Residents urge Milton Keynes Council to throw in the towel on 15-year planning battle

Villagers urged the council to give up a 15-year battle and approve a new eco-house despite it being incorrectly built.

Councillors were faced with a huge dilemma – to either support their own planning officers or back the residents who have had enough.

Developer Gill Hudson Homes was given permission by a government inspector in 2009 for a property to be built off London End Lane, in Bow Brickhill.

Now an online meeting of the development control committee on Thursday was told that the house has not been built exactly in line with those approved plans.

Council senior planning officer Jeremy Lee told the committee that the “earth-sheltered house” has “has a damaging impact upon the appearance of the area.”

Despite being told not to remove soil, the developer used a dumper truck to remove 100 loads from the site, via a narrow 2.9-metre wide lane, the meeting heard.

Despite talks with the developer Mr Lee recommended throwing it out.

Frustrated residents want the issue to come to an end.

Sue Malleson, who has been campaigning AGAINST the plan since 2005, appealed by letter for the development control committee to “find a way to approve this application.”

She said it would be impossible to stick to the 2009 planning permission or enforce the rules.

And the option of ordering its demolition would mean more disruption for residents along the narrow lane.

“I have campaigned against this development since 2005. However, we are where we are,” she wrote.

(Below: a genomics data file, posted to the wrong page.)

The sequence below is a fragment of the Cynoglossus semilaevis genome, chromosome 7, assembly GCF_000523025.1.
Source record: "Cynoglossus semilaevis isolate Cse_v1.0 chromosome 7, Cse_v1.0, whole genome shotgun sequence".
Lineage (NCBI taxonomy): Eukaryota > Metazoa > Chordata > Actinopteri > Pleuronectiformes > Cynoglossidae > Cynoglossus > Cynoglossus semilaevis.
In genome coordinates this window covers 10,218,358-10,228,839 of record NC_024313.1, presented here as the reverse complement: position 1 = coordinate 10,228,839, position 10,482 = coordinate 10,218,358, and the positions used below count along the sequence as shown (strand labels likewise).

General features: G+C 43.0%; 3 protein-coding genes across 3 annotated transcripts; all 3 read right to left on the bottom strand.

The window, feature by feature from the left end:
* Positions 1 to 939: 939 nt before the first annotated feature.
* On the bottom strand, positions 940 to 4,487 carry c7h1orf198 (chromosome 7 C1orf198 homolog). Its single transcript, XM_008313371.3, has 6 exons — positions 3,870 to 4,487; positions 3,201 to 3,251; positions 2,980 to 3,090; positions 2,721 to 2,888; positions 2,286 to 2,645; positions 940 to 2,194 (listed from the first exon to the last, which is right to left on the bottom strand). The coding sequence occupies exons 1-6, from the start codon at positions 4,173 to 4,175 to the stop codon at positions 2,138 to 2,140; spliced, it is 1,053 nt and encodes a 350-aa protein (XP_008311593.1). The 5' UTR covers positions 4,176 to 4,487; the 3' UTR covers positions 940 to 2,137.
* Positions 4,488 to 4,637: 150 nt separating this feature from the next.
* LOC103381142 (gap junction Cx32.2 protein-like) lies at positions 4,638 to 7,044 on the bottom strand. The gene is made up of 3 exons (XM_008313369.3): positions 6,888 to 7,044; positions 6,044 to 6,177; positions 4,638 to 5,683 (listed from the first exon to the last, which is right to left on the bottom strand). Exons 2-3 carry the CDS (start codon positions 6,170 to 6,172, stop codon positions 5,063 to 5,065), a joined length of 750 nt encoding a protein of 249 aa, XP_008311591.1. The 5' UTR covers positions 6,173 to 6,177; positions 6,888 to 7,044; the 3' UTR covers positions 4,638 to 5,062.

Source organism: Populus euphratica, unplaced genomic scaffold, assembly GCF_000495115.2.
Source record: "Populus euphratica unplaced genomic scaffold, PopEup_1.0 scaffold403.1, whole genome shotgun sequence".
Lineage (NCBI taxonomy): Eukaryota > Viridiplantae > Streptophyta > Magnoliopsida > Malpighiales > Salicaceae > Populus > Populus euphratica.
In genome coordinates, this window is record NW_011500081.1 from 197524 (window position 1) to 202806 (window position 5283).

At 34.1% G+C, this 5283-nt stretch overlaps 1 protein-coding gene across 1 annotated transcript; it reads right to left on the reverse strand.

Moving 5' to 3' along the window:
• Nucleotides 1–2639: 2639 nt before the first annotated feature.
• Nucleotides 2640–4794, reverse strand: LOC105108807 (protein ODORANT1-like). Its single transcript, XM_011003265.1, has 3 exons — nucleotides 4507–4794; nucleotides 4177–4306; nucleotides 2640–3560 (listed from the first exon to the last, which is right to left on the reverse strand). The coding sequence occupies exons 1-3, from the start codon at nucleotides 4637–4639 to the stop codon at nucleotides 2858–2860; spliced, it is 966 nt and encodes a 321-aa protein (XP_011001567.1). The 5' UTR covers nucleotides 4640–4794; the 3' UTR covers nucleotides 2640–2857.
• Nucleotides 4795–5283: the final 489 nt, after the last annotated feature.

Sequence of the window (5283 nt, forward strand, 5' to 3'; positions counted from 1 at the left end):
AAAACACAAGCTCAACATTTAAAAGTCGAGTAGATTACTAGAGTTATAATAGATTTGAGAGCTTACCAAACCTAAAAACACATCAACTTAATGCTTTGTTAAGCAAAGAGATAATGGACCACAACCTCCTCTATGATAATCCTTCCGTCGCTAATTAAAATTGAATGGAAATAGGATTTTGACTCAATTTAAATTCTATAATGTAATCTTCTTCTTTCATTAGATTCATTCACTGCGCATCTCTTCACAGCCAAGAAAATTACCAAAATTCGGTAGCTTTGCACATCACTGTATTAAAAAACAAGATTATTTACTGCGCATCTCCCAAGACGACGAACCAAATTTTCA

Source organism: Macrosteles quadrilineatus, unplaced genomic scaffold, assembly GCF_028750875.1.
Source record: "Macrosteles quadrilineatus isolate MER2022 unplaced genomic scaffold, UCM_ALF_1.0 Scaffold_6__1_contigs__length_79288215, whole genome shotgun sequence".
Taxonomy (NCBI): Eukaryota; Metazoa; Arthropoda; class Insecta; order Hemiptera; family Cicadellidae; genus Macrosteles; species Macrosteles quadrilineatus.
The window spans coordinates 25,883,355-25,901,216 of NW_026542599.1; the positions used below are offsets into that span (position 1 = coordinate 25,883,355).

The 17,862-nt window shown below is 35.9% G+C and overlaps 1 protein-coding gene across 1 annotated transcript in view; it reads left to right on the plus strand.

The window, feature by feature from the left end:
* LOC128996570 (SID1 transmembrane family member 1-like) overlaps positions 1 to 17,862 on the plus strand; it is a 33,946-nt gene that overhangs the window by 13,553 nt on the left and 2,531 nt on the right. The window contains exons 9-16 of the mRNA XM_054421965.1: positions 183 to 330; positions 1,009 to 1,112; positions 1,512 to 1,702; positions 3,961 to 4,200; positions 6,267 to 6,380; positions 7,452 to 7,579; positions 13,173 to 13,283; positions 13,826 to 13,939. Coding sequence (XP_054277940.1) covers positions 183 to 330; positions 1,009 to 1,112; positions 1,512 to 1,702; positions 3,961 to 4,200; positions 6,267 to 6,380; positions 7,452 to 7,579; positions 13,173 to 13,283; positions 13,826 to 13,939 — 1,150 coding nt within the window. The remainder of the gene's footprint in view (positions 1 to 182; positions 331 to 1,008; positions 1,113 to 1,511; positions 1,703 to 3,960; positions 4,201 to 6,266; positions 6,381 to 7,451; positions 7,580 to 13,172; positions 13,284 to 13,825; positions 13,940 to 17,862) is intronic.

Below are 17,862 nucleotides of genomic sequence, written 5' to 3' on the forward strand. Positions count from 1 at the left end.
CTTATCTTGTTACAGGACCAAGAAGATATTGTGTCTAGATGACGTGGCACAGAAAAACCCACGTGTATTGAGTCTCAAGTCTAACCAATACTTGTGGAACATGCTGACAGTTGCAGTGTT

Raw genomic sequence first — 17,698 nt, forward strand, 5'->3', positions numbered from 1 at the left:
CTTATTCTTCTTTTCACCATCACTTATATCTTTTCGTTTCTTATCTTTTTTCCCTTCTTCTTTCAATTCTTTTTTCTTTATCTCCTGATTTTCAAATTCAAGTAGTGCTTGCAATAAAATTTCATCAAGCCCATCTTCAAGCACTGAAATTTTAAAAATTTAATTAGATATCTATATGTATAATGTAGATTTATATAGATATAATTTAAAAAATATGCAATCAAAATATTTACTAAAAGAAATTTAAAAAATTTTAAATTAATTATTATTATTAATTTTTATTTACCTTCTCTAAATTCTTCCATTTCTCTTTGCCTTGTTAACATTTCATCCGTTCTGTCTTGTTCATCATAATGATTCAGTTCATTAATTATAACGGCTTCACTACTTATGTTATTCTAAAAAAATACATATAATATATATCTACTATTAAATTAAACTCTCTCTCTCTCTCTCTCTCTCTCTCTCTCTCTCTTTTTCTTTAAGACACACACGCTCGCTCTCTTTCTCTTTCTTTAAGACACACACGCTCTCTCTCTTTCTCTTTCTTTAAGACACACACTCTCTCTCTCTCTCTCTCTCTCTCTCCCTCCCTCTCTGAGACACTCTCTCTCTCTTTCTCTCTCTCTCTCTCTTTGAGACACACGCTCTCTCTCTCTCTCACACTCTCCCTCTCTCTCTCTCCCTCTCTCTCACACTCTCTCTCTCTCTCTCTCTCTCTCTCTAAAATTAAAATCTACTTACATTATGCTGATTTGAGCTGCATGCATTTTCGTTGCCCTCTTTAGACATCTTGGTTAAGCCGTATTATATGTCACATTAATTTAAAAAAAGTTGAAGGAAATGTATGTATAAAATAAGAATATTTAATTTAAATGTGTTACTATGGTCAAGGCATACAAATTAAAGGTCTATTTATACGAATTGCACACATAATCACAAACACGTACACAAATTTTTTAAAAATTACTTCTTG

Cllr Becky O’Rourke, who chairs Bow Brickhill Parish Council, supported the call to rubber-stamp the house.

Developer’s agent Matthew Pearce, of Smith Jenkins, said he was disappointed to see refusal recommended.

“The applicant has worked with the council,” he said, claiming that Mr Lee had indicated that the application would be recommended for approval.

But Mr Lee said the developer had failed to provide vital information.

And Sarah Hine, the council’s development management manager, said: “The building was meant to be “exceptional” but that has not been put to us in this application.”

Cllr Andrew Geary (Cons, Newport North and Hanslope) said: “I want to put the residents uppermost in our mind.”

Cllr Keith McLean (Cons, Olney) proposed deferring a decision to allow the council and the applicant to sort the issues out.

Recognising a conflict, Cllr Ric Brackenbury said the question was whether to allow someone to get away with planning breaches or to support the residents.

If the plan was refused it would mean “asking the people of Bow Brickhill to take one for the system,” he said.

And Cllr Anthony Brown (Lab, Tattenhoe) said the plan had to be refused because the application was “too far away from where we need to be.”

Councillors narrowly voted by six votes to five to defer the decision.